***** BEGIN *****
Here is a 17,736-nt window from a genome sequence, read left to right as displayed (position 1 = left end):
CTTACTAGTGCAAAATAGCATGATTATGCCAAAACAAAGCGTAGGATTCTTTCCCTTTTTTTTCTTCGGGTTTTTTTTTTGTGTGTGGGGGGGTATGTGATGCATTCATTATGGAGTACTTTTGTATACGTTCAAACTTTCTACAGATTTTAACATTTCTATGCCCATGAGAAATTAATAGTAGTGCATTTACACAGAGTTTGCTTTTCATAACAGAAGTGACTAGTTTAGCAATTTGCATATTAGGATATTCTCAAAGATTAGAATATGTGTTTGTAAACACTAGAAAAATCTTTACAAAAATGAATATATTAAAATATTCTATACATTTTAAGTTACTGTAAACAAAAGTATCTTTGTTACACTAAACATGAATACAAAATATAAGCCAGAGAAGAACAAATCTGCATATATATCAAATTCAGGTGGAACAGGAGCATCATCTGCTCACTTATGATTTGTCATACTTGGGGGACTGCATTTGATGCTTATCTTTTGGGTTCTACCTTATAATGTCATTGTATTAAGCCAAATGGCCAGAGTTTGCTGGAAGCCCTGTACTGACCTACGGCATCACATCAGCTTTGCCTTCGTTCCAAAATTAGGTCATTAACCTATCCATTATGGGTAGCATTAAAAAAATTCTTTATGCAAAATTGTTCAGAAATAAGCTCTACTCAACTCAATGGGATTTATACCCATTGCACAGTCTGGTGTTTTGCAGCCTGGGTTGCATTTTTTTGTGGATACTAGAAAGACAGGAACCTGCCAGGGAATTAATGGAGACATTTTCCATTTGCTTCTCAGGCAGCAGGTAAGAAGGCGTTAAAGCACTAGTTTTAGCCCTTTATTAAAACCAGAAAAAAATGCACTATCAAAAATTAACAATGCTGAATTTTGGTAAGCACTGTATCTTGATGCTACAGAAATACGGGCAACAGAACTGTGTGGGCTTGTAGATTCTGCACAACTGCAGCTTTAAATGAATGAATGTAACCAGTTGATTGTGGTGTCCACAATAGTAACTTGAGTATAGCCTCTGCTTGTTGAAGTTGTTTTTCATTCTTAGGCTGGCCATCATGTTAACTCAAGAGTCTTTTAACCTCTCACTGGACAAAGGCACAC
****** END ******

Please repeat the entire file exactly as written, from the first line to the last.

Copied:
Here is a 17,736-nt window from a genome sequence, read left to right as displayed (position 1 = left end):
CTTACTAGTGCAAAATAGCATGATTATGCCAAAACAAAGCGTAGGATTCTTTCCCTTTTTTTTCTTCGGGTTTTTTTTTTGTGTGTGGGGGGGTATGTGATGCATTCATTATGGAGTACTTTTGTATACGTTCAAACTTTCTACAGATTTTAACATTTCTATGCCCATGAGAAATTAATAGTAGTGCATTTACACAGAGTTTGCTTTTCATAACAGAAGTGACTAGTTTAGCAATTTGCATATTAGGATATTCTCAAAGATTAGAATATGTGTTTGTAAACACTAGAAAAATCTTTACAAAAATGAATATATTAAAATATTCTATACATTTTAAGTTACTGTAAACAAAAGTATCTTTGTTACACTAAACATGAATACAAAATATAAGCCAGAGAAGAACAAATCTGCATATATATCAAATTCAGGTGGAACAGGAGCATCATCTGCTCACTTATGATTTGTCATACTTGGGGGACTGCATTTGATGCTTATCTTTTGGGTTCTACCTTATAATGTCATTGTATTAAGCCAAATGGCCAGAGTTTGCTGGAAGCCCTGTACTGACCTACGGCATCACATCAGCTTTGCCTTCGTTCCAAAATTAGGTCATTAACCTATCCATTATGGGTAGCATTAAAAAAATTCTTTATGCAAAATTGTTCAGAAATAAGCTCTACTCAACTCAATGGGATTTATACCCATTGCACAGTCTGGTGTTTTGCAGCCTGGGTTGCATTTTTTTGTGGATACTAGAAAGACAGGAACCTGCCAGGGAATTAATGGAGACATTTTCCATTTGCTTCTCAGGCAGCAGGTAAGAAGGCGTTAAAGCACTAGTTTTAGCCCTTTATTAAAACCAGAAAAAAATGCACTATCAAAAATTAACAATGCTGAATTTTGGTAAGCACTGTATCTTGATGCTACAGAAATACGGGCAACAGAACTGTGTGGGCTTGTAGATTCTGCACAACTGCAGCTTTAAATGAATGAATGTAACCAGTTGATTGTGGTGTCCACAATAGTAACTTGAGTATAGCCTCTGCTTGTTGAAGTTGTTTTTCATTCTTAGGCTGGCCATCATGTTAACTCAAGAGTCTTTTAACCTCTCACTGGACAAAGGCACAC